Perhaps some day soon they’ll just have a daily Google for word frequency and list accordingly. (There is a structure to learning and the human brain ferchrissakes. I’ve just now been wondering to myself why the current generation are so tepid and unadventurous in their music. Perhaps it’s lack of learning and something, therefore, to rebel against. Let’s tear down the walls. Pablum, pablum, pablum. It could be made into a mantra if we all pull together as a team.)

[ Edited: 02 May 2007 03:22 AM by foolscap ]
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Posted: 02 May 2007 04:15 AM   [ Ignore ]   [ # 7 ]
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Very helpful, Faldage.  Thanks.

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Posted: 02 May 2007 04:29 AM   [ Ignore ]   [ # 8 ]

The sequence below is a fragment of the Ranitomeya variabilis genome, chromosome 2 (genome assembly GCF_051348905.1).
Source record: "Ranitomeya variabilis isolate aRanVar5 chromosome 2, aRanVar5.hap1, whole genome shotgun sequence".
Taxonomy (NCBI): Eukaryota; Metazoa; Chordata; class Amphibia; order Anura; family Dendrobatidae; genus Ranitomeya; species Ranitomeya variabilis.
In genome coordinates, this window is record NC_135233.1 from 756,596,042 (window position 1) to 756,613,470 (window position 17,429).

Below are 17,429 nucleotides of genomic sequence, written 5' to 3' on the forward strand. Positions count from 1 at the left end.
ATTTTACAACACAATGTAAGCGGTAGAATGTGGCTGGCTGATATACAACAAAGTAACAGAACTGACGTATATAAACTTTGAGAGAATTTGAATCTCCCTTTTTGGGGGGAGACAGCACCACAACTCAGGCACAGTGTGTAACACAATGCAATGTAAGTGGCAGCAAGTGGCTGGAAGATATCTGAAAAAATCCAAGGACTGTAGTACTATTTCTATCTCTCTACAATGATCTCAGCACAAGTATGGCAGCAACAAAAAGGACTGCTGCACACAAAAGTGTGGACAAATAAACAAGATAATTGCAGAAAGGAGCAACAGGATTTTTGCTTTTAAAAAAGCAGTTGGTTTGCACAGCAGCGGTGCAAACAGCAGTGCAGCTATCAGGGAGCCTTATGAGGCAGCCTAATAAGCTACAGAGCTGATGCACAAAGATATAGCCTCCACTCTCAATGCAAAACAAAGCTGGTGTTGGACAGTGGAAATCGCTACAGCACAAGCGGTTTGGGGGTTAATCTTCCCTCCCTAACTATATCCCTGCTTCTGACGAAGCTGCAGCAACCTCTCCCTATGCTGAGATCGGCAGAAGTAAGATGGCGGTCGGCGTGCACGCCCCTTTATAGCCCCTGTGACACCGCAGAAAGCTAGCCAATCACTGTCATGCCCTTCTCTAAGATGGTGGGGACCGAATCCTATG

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Very helpful, Faldage.

So which is which?

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Posted: 02 May 2007 05:49 AM   [ Ignore ]   [ # 9 ]
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I’m presuming that Merriam Webster goes with the current meaning as the first citation.  Though in this case, of course, we can’t be too sure which is the “original” English meaning.  My connection to NewsPaperArchive is not currently working.

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Posted: 02 May 2007 05:50 AM   [ Ignore ]   [ # 10 ]
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Who translated the German “grandios” as English “grandiose”? I would think something like “magnificent” is intended.

Exactly—the meanings of the English word are irrelevant to the German usage.

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Posted: 02 May 2007 07:30 AM   [ Ignore ]   [ # 11 ]
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languagehat - 02 May 2007 05:50 AM

Exactly—the meanings of the English word are irrelevant to the German usage.